Public comments from 20 members of the audience tilted strongly against any new exit.
Becket resident Neil Toomey, who operates a tree farm in the town, blasted a "ham-fisted" approach by "the monied interests of the Westfield Chamber of Commerce and real estate speculators" for driving the push for a new interchange. He accused the MassDOT study group of "largely ignoring" what he described as an effort to shift congestion, air pollution and noise "to one of the last great places in Massachusetts."
He cited "false, unsubstantiated narratives of pollution reduction and economic benefits" by project supporters.
"We have a now-beautiful part of the Berkshires with abundant natural resources and landowners who have lived here for decades and generations protecting these values from precisely this kind of degradation," he said. "Promoting an exit in the hilltowns does a disservice to those of us living here by ignoring our values and destroying a landscape that we have demonstrated a responsibility to protect and preserve."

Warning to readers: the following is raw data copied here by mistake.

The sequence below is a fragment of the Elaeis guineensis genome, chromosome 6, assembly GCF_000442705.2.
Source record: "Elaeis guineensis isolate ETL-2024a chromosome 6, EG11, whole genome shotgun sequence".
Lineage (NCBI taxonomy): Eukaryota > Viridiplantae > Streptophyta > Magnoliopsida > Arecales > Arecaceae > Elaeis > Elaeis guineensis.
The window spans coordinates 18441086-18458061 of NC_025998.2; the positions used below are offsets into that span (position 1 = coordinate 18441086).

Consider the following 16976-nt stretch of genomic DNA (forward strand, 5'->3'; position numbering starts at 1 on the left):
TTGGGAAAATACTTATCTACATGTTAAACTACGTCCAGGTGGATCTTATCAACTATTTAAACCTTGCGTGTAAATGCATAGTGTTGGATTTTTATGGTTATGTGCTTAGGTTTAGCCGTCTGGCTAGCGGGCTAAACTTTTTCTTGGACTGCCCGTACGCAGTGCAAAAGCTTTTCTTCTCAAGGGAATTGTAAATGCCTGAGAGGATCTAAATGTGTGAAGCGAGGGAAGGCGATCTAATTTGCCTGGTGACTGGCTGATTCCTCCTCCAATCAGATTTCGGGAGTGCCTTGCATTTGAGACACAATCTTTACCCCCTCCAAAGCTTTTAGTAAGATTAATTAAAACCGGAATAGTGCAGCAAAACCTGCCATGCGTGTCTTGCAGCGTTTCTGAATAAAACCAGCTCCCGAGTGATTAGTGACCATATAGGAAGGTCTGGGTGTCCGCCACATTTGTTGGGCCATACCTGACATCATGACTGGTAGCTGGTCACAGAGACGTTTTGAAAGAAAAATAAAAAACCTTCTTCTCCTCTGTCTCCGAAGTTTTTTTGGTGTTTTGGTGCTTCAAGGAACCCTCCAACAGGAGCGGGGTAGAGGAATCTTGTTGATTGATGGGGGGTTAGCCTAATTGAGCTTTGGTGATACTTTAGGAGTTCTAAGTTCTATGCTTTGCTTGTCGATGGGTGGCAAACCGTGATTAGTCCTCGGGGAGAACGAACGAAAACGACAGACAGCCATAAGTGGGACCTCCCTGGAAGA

A "no-build" decision is a very possible outcome of the study, Bligh said. "MassDOT is not recommending whether a project should or should not move forward. If anything went forward, remember this is a conceptual study and anything would go through rigorous environmental design."
"If there's not support for this at the town level in Blandford and surrounding communities, it's not going to move forward," she said. "We're not pushing anything on anyone; we are identifying potential options. Support from local stakeholders is going to be critical."
Pignatelli, a Lenox Democrat whose district includes the hilltowns of Becket, Otis, Blandford and Russell adjoining the interstate, suggested public opposition makes a strong case for abandoning consideration of a new interchange.
"No one in Boston is pushing to spend $30 million in Western Massachusetts," he said. "If the towns are not pushing for it, the project will stop."
But, he also pointed out that ever since the turnpike was built 60 years ago, "people have wondered why there's such a long distance between exits 2 and 3. Every few years, this same topic comes up."